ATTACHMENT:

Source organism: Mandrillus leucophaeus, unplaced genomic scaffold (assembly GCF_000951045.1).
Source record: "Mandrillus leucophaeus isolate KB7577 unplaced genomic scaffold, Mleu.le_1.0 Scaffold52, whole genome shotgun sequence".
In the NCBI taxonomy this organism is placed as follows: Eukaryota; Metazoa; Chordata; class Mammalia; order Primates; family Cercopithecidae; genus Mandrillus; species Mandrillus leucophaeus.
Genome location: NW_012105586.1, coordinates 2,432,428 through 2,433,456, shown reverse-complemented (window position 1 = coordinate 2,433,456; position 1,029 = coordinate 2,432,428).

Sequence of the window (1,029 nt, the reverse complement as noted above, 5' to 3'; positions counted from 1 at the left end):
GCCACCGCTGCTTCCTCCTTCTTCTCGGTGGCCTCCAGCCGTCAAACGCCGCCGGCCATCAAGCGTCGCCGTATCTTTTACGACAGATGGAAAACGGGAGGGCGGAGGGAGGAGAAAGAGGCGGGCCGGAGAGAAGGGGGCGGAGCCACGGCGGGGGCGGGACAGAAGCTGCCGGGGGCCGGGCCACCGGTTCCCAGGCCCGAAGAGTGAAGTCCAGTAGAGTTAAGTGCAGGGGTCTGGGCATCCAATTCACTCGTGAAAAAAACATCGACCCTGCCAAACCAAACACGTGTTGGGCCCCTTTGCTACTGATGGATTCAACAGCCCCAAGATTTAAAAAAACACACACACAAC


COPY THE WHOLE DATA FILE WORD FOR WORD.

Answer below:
Source organism: Mandrillus leucophaeus, unplaced genomic scaffold (assembly GCF_000951045.1).
Source record: "Mandrillus leucophaeus isolate KB7577 unplaced genomic scaffold, Mleu.le_1.0 Scaffold52, whole genome shotgun sequence".
In the NCBI taxonomy this organism is placed as follows: Eukaryota; Metazoa; Chordata; class Mammalia; order Primates; family Cercopithecidae; genus Mandrillus; species Mandrillus leucophaeus.
Genome location: NW_012105586.1, coordinates 2,432,428 through 2,433,456, shown reverse-complemented (window position 1 = coordinate 2,433,456; position 1,029 = coordinate 2,432,428).

Sequence of the window (1,029 nt, the reverse complement as noted above, 5' to 3'; positions counted from 1 at the left end):
GCCACCGCTGCTTCCTCCTTCTTCTCGGTGGCCTCCAGCCGTCAAACGCCGCCGGCCATCAAGCGTCGCCGTATCTTTTACGACAGATGGAAAACGGGAGGGCGGAGGGAGGAGAAAGAGGCGGGCCGGAGAGAAGGGGGCGGAGCCACGGCGGGGGCGGGACAGAAGCTGCCGGGGGCCGGGCCACCGGTTCCCAGGCCCGAAGAGTGAAGTCCAGTAGAGTTAAGTGCAGGGGTCTGGGCATCCAATTCACTCGTGAAAAAAACATCGACCCTGCCAAACCAAACACGTGTTGGGCCCCTTTGCTACTGATGGATTCAACAGCCCCAAGATTTAAAAAAACACACACACAAC